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Fathers and Sons (Modern Library Classics)


Fathers and Sons (Modern Library Classics) Cover



Reading Group Guide

1. How does Arkadii and Bazarov?s relationship change over the course of the novel? Why does Arkadii look up to Bazarov in the beginning? How does he see him by the end?

2. What are the attitudes of Pavel Kirsanov, Anna Odintsova, and Evgenii Bazarov toward notions of time: the past, the present, and the future? What are the effects of those differing attitudes on their characters?

3. Compare and contrast Bazarov?s and Arkadii?s very different notions of and attitudes toward love. How do the scenes of prosaic happiness--say, of Nikolai Kirsanov and his future wife--function in the novel? What does the narrator?s attitude seem to be toward those scenes? What does the narrator?s attitude seem to be toward prosaic versus aesthetic ideals of happiness and of living?

4. What is the significance of the role of order in Anna Odintsova?s life? In what ways does she begin to question that role after she meets Bazarov? What does she mean when she says to Bazarov, ?You know, you?re the same as I am?? What kind of self-revelation does Anna Odintsova have then, and why does she retreat from Bazarov?

5. How does Turgenev?s decision to have Bazarov die at the novel?s end affect our understanding of the character? Why might one imagine that Turgenev made this choice? What effect does Bazarov?s stoicism throughout his death scene have on our understanding of him? How might one interpret the dogs that he envisions as he?s dying?

6. There was a critical storm surrounding Fathers and Sons when it was first published in 1862. Certain critics on the right felt Turgenev?s portrayal of Bazarov was far too sympathetic and represented Turgenev?s misguided search for the approval of the younger generation. Certain critics on the left felt just the opposite--that Turgenev?s portrayal of Bazarov as such an extreme character was a hindrance, and very near slander, to the liberal cause, providing ammunition for the right. And some felt that Turgenev himself was not completely certain of his attitude toward Bazarov. As Isaiah Berlin succinctly put it, ?What was Bazarov? How was he to be taken? Was he a positive or negative figure? A hero or a devil?? How might one think about answering these questions? From a close reading of the text, how do you think Turgenev might have felt toward Bazarov? Toward nihilism?

Product Details

Garnett, Constance
Slater, Ann Pasternak
Garnett, Constance
Introduction by:
Slater, Ann Pasternak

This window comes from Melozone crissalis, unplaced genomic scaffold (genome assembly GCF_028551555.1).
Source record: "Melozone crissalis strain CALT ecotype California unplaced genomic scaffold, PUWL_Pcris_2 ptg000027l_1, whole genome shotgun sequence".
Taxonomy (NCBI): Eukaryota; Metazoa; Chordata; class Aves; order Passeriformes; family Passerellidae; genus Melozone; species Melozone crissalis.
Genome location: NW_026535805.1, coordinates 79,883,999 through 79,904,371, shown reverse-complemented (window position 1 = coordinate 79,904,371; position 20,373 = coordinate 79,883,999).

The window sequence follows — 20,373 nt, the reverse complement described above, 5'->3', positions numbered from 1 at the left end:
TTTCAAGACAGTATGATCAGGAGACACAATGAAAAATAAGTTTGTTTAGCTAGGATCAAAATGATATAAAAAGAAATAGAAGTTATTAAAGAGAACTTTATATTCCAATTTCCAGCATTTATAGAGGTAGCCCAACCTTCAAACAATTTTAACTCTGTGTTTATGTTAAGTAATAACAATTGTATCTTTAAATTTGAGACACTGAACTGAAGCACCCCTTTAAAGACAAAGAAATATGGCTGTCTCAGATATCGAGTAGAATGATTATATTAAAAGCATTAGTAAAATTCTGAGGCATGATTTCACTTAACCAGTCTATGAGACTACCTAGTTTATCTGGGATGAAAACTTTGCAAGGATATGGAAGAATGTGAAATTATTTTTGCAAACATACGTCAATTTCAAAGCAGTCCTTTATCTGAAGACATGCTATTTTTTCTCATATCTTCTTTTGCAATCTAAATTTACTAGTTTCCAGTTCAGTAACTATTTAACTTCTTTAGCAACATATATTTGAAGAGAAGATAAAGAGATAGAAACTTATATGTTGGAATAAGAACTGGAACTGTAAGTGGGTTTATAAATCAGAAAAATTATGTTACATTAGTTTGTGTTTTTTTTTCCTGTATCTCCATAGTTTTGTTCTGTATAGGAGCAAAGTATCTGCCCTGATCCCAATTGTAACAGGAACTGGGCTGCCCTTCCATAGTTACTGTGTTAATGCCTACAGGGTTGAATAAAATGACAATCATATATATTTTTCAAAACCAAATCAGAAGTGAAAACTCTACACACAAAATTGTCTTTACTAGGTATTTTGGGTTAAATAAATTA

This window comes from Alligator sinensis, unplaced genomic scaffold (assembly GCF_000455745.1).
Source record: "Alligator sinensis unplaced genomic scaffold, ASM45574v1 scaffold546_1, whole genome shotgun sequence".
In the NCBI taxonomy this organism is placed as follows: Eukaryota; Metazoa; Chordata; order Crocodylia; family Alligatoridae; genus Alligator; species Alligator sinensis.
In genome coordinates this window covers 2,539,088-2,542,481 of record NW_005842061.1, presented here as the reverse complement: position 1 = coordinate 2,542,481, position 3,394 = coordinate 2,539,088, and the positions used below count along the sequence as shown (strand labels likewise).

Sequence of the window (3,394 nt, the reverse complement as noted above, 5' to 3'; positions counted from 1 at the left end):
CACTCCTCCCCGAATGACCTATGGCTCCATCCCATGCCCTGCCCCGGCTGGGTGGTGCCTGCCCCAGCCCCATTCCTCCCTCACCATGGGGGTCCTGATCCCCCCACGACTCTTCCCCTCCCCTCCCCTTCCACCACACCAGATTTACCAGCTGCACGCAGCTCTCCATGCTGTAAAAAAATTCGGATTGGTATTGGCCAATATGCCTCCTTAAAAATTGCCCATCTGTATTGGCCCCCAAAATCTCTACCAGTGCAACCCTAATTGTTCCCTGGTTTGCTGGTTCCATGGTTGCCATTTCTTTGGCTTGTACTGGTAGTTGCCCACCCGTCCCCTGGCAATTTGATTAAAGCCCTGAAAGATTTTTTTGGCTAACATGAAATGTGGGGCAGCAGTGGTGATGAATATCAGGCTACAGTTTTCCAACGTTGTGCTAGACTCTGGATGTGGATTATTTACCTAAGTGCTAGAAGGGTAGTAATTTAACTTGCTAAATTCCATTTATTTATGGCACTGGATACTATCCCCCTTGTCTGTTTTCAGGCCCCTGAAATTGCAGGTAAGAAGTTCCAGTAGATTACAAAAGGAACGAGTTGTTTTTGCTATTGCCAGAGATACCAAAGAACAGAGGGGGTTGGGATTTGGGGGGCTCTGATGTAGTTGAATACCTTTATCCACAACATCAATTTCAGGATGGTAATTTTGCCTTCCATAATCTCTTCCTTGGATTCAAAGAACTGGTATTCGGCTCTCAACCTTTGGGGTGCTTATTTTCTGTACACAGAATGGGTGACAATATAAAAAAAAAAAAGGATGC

Slater, Ann Pasternak
Garnett, Constance
Turgenev, Ivan
Slater, Ann Pasternak
Turgenev, Ivan Sergeevich
Allen, Elizabeth Cheresh
Modern Library
New York
Russian & Former Soviet Union
Fathers and sons
Nihilism (Philosophy)
Literature-A to Z
fiction;russian;russia;literature;novel;russian literature;19th century;classics;classic;nihilism;russian fiction;turgenev;family;historical fiction;ivan turgenev;literary fiction;19th century literature;philosophy;classic literature;1860s;fathers and son
fiction;russian;russia;literature;novel;russian literature;19th century;classics;classic;nihilism;russian fiction;turgenev;family;historical fiction;ivan turgenev;literary fiction;19th century literature;philosophy;classic literature;1860s;fathers and son
Edition Description:
Trade paper
Modern Library Classics
Series Volume:
v. 14
Publication Date:
Grade Level:
8.04x5.18x.65 in. .48 lbs.

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Fiction and Poetry » Literature » A to Z

Fathers and Sons (Modern Library Classics) Used Trade Paper
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Product details 256 pages Modern Library - English 9780375758393 Reviews:
"Synopsis" by , When Fathers and Sons was first published in Russia, in 1862, it was met with a blaze of controversy about where Turgenev stood in relation to his account of generational misunderstanding. Was he criticizing the worldview of the conservative aesthete, Pavel Kirsanov, and the older generation, or that of the radical, cerebral medical student, Evgenii Bazarov, representing the younger one? The critic Dmitrii Pisarev wrote at the time that the novel "stirs the mind...because everything is permeated with the most complete and most touching sincerity." N. N. Strakhov, a close friend of Tolstoy and Dostoevsky, praised its "profound vitality." It is this profound vitality in Turgenev's characters that carry his novel of ideas to its rightful place as a work of art and as one of the classics of Russian literature.
"Synopsis" by , Fathers and Sons is the powerful, classic novel of ideas in which Bazarov and his friend Arkady, two members of the generation of young Russians, confront and dispute with Arkady's father, Nikolai Kirsanov, and Nikolai's brother, Pavel, about everything: art, science, love, marriage, progress, history, wealth and poverty. In Bazarov, the novel's protagonist, Turgenev creates literature's most famous nihilist, and one of the first and finest in a long literary line of angry young men. The interaction of Bazarov with his friends, his friends' parents, his own parents, and the woman on whom he bestows his unrequited love is provocative, fascinating, and timeless in the psychological truths it unveils.
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